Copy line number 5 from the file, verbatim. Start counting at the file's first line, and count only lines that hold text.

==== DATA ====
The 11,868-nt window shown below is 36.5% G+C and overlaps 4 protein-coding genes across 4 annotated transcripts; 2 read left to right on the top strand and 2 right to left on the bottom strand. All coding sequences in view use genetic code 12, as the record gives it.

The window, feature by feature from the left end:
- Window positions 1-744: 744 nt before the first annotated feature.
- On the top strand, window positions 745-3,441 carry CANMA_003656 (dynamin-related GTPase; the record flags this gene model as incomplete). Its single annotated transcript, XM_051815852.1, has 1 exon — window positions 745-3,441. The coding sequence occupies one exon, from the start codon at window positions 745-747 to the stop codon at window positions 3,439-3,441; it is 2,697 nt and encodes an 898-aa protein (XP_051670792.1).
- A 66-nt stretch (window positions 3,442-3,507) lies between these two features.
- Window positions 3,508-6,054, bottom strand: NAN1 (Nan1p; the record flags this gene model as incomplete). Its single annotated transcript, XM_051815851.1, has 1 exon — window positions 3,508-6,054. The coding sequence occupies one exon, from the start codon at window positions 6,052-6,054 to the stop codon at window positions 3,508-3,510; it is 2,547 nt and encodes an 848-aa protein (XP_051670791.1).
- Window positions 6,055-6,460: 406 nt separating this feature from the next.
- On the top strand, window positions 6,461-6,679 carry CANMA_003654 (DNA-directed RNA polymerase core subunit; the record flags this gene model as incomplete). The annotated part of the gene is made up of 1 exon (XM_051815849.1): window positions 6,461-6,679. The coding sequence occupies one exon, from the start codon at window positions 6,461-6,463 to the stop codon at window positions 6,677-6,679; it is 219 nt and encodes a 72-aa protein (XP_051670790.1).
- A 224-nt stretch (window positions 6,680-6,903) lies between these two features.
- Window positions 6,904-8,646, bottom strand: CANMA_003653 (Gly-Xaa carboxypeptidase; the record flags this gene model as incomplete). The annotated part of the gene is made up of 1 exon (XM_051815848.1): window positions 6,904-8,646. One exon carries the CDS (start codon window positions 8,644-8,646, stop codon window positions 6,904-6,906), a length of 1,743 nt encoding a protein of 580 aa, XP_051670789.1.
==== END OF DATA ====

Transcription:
- A 66-nt stretch (window positions 3,442-3,507) lies between these two features.